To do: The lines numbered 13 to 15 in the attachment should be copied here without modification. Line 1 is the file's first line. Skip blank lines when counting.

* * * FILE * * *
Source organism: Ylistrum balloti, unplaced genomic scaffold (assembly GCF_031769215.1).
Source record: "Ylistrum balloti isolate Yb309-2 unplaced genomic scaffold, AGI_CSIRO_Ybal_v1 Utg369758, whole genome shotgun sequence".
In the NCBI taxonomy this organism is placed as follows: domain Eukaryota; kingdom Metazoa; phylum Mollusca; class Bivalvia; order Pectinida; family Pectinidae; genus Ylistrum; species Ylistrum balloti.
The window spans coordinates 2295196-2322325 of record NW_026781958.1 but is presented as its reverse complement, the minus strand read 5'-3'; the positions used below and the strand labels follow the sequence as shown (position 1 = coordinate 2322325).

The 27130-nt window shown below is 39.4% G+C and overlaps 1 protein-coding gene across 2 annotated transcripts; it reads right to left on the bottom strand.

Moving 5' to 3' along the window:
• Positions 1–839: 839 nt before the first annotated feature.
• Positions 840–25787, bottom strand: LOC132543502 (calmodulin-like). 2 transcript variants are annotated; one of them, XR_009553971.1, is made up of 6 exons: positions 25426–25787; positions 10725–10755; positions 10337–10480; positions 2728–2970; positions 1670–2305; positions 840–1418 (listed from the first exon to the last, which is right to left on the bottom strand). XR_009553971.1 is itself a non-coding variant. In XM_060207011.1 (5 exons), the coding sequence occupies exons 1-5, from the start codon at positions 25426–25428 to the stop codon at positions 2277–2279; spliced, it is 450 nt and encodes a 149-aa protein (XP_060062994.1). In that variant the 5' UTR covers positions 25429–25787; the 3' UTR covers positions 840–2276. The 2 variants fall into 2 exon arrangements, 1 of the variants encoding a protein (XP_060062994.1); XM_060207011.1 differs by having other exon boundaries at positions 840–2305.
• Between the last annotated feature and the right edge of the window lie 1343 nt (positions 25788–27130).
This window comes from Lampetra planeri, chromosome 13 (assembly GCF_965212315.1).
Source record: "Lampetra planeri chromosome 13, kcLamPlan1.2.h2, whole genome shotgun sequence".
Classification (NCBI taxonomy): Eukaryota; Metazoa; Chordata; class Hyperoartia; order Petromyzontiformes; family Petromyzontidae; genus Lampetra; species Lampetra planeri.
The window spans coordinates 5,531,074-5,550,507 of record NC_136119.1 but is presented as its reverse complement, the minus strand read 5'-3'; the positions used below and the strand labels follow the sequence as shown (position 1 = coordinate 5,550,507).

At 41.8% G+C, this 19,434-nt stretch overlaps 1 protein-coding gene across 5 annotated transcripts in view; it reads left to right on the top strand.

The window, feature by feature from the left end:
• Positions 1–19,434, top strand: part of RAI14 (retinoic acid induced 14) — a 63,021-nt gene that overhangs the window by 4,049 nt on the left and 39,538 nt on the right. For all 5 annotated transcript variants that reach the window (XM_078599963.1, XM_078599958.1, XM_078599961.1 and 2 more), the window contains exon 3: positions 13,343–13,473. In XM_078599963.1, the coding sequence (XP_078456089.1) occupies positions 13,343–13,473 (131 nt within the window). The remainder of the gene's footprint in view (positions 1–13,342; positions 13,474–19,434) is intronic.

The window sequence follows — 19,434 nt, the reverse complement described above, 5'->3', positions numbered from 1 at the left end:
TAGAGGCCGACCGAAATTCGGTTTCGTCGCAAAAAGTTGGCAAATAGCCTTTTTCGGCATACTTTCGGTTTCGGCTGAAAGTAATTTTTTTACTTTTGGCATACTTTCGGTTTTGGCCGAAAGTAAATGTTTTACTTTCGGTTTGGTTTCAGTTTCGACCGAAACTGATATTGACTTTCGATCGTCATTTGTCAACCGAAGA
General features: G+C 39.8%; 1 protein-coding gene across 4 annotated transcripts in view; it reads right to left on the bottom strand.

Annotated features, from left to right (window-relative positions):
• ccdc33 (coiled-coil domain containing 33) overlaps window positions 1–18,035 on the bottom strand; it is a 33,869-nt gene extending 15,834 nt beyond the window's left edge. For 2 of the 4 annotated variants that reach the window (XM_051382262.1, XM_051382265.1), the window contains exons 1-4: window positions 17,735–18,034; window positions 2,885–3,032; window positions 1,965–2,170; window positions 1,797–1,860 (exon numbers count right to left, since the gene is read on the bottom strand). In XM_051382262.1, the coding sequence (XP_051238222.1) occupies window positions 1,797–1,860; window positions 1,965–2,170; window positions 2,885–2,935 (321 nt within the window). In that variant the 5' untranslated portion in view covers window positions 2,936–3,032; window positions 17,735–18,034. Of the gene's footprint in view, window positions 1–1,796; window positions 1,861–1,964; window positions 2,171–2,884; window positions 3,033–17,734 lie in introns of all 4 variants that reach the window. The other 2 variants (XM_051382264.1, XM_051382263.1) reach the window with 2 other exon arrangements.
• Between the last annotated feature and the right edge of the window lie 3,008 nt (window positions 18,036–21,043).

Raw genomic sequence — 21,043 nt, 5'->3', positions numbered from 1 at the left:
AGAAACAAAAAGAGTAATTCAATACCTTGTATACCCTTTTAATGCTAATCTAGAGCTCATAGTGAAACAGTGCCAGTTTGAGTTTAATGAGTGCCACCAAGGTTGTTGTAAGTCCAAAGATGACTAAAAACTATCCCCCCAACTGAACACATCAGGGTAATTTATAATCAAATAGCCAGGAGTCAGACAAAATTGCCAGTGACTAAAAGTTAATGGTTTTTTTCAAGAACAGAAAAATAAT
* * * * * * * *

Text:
The window spans coordinates 5,531,074-5,550,507 of record NC_136119.1 but is presented as its reverse complement, the minus strand read 5'-3'; the positions used below and the strand labels follow the sequence as shown (position 1 = coordinate 5,550,507).

At 41.8% G+C, this 19,434-nt stretch overlaps 1 protein-coding gene across 5 annotated transcripts in view; it reads left to right on the top strand.

The window, feature by feature from the left end: